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Anti-hero policy prolongs pain

Unlike many communities across the United States, the Beaverton School District prohibits the naming of athletic fields for fallen heroes. Servicemen and women who are killed in action may not be memorialized in this manner.

The district’s policy, which was adopted nearly 24 years ago, states: “Facilities within a school, e.g., auditorium, athletic fields, etc., shall not be given separate names.” The policy has been dubbed an “anti-hero policy” for obvious reasons, but the policy can be changed by a majority vote of the seven-member Beaverton School Board.

U.S. Army Pfc. Andrew Keller, former football captain and a 2008 graduate of Southridge High School, was killed in Afghanistan on Aug. 15, 2012. Thousands of community members want the athletic field at Southridge to be named Andrew Keller Memorial Field. That won’t happen if the board won’t amend its policy, as the community has respectfully requested numerous times since last September.

At the School Board meeting on Monday evening, board members Mary VanderWeele, Tom Quillin and Linda Degman cogently expressed their support for changing the policy. But unfortunately, board members LeeAnn Larsen, Karen Cunningham and Sarah Smith reaffirmed their support for the policy, which ignobly devalues heroes. The seventh board member, Jeff Hicks, once a critic of the policy, has flip-flopped. For now, he is aligning with the anti-hero faction.

In a prior meeting, Larsen expressed concern that if the policy was changed, “what do we do about people who have come in the past and have been denied? How do you deal with that?”

Note that Larsen’s concern has nothing to do with the heart of the matter: whether to change policy so that the community may properly honor Pfc. Keller and other heroes. Rather, she seems afraid to be forced to admit that the policy has wronged people in the past.

How do you deal with that, Ms. Larsen? Saying, “I’m sorry,” to those wronged individuals would be a good place to start.

It is absurd to cling to this policy because the board has said “no” in the past. During America’s first 144 years, millions of women were denied the right to vote. Was that a valid reason to keep saying “no?”

In an email to a former Southridge football teammate of Pfc. Keller, Larsen wrote, “...it is difficult to change policy unless there is a new law or something of that magnitude that warrants the policy change.” Larsen gave the young man false information — no new law is required for the board to change policy. From the tone of the email, it seemed Larsen wanted to discourage an attempt to challenge the policy.

Board member Karen Cunningham has stated, “I keep telling myself, this isn’t about a situation, it’s about the policy.”

Applying Cunningham’s logic, civil rights hero Rosa Parks would have been told, “It’s not about the situation, it’s about the policy. You have to keep riding in the back of the bus.” Cunningham fails to realize that situations always impact policy, not the other way around. Policies are not static — they are malleable and must fit new realities.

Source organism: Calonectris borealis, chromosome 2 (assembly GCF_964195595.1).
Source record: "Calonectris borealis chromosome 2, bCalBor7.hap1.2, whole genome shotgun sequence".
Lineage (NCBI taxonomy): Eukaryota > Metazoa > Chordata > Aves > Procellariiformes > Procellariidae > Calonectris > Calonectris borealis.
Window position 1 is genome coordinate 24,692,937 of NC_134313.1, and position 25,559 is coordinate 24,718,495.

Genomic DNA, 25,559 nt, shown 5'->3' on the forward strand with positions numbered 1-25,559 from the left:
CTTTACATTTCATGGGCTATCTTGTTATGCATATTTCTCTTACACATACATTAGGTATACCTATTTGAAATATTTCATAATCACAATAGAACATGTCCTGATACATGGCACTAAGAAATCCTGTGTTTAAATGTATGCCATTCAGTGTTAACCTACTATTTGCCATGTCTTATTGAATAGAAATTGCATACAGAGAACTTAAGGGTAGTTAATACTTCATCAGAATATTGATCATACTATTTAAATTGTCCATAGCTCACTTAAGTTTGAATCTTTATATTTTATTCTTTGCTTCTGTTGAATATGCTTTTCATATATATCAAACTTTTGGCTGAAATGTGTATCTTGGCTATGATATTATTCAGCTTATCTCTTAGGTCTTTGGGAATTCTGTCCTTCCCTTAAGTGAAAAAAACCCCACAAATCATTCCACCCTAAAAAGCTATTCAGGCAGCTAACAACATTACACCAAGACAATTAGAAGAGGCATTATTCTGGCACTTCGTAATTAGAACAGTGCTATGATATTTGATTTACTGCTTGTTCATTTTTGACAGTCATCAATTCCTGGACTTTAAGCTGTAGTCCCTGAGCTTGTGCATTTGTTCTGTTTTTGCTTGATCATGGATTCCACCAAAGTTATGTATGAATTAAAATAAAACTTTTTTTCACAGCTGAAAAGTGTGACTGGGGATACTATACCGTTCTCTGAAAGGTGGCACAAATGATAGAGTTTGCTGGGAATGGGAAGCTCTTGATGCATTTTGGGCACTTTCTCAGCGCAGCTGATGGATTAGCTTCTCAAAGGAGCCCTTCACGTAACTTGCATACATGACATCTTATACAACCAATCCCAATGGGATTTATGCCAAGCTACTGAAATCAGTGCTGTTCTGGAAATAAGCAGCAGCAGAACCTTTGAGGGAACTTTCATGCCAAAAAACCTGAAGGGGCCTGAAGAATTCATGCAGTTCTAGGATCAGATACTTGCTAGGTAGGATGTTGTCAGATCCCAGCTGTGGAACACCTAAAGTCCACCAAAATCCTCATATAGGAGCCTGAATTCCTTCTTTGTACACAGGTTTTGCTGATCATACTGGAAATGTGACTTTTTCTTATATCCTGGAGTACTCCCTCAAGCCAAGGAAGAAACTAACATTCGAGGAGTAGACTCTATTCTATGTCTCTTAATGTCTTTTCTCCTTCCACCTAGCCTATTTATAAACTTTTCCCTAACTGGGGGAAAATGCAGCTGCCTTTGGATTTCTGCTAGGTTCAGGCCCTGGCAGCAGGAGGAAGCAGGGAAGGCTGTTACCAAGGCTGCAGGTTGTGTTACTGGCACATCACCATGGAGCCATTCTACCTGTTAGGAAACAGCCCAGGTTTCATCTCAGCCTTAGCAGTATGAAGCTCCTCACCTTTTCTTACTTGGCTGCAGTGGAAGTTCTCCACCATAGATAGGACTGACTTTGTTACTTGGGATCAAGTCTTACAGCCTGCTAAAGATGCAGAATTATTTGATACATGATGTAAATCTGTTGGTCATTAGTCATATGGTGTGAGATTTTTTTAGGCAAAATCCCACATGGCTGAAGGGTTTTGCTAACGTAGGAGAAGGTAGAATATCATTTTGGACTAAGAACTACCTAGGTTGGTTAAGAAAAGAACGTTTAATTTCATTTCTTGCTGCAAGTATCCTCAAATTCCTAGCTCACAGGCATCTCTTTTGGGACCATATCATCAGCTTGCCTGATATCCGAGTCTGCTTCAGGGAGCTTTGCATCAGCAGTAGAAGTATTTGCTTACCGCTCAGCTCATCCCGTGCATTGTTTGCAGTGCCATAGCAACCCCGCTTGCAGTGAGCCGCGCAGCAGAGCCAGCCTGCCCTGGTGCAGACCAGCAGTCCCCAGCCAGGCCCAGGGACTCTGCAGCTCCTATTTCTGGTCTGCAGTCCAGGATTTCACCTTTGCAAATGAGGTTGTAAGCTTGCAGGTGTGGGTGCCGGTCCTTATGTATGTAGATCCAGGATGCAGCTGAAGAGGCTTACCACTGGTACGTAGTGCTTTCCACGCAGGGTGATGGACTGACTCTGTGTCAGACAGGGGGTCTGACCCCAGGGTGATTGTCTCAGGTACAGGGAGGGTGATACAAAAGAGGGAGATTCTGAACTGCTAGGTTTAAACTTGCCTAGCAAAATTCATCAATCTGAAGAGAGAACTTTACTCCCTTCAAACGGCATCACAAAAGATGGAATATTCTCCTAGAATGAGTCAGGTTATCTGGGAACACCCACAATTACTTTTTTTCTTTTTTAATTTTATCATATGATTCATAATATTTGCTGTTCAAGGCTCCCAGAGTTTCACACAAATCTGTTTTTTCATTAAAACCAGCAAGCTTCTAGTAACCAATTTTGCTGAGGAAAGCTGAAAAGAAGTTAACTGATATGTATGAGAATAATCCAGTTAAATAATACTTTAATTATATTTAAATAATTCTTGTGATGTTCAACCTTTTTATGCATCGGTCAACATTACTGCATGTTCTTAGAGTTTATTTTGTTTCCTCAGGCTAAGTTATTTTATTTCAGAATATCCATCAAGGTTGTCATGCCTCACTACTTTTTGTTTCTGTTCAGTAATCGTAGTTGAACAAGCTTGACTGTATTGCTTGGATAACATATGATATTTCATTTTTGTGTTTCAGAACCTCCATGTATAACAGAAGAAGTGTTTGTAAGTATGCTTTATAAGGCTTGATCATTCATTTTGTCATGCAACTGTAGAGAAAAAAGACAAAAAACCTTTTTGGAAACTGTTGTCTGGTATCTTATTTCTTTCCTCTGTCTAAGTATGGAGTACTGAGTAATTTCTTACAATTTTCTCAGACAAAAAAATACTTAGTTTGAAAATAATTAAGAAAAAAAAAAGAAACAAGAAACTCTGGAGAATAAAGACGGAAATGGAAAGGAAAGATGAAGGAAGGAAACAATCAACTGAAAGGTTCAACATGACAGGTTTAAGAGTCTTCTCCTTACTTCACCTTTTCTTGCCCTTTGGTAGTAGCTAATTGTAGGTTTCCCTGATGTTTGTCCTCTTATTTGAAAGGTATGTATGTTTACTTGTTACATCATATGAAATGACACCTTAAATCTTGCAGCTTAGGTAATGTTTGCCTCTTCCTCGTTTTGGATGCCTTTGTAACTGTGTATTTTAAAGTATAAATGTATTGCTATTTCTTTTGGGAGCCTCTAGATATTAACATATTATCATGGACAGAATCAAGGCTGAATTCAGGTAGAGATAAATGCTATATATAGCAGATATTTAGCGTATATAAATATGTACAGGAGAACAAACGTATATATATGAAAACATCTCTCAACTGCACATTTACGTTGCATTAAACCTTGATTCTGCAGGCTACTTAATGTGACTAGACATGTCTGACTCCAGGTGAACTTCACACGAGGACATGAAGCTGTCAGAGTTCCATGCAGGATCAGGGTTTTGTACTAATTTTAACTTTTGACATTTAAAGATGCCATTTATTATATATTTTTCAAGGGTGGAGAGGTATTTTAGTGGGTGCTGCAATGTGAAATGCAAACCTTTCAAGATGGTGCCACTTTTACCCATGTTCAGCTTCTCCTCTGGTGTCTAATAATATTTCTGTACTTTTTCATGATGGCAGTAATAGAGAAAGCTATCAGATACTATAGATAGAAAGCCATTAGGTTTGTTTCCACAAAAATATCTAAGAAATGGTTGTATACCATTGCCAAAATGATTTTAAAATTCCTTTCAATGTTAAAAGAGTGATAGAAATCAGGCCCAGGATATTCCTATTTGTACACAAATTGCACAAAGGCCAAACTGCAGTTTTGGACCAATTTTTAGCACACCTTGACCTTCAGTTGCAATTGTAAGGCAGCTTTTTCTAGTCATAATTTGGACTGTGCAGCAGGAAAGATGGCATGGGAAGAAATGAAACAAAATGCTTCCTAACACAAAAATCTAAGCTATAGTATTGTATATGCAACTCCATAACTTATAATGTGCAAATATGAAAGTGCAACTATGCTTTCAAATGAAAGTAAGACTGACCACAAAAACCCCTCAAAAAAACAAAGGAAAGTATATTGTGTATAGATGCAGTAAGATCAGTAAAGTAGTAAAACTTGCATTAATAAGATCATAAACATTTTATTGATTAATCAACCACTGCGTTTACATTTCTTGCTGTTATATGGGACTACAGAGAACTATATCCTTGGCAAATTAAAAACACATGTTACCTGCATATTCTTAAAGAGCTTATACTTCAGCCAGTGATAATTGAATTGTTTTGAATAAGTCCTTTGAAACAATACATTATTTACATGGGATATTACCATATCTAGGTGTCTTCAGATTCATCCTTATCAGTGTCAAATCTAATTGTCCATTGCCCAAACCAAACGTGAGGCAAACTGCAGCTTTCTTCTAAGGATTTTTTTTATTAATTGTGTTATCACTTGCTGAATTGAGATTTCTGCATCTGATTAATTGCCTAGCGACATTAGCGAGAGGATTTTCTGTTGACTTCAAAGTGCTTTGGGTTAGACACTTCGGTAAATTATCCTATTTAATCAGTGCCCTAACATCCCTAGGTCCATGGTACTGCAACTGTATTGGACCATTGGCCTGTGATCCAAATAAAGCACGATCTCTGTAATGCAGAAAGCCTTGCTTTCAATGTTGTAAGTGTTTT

In an email sent to supporters of Andrew Keller Memorial Field, board member Sarah Smith wrote, “How long will Andrew’s name be on the stadium before another request is brought forward to replace it?” This insensitive comment suggests that Pfc. Keller’s shining legacy will gradually fade away, and that is contemptible.

Smith also wrote, “...though many believe we should name the stadium after Andrew, many do not.” Are we to believe that the majority of people in the community do not support the naming of Andrew Keller Memorial Field? I challenge Smith to produce evidence that supports her claim. Christina Lent, managing editor of the Beaverton Valley Times and The Times serving Tigard, Tualatin and Sherwood, reports that both newspapers have not received even one letter opposing the memorial.

Hicks, citing sickness, failed to attend Monday’s board meeting, but he did send an email stating that he does not favor policy change. Just recently, Hicks supported amending the policy, and he’d said, “There is a unique specialness about this situation...it is a community feeling...and very powerful.” Hicks’ reversal seems particularly odious, because he is supposed to represent the Southridge community.

No final resolution on the anti-hero policy has been made, and that’s good news. It is not too late for board members Larsen, Cunningham and Smith to renounce their anti-veteran, anti-hero ways, and depending on which way the wind blows tomorrow, Hicks may once again find himself on the honorable side of this issue.

But should this unjust policy be allowed to stand, these obtuse board members will rightly face a storm of protest. For now, this gang of four deserves not our admiration, but our scorn.

Alan Lohner is an author from Tigard, and his two sons attended Southridge High School.




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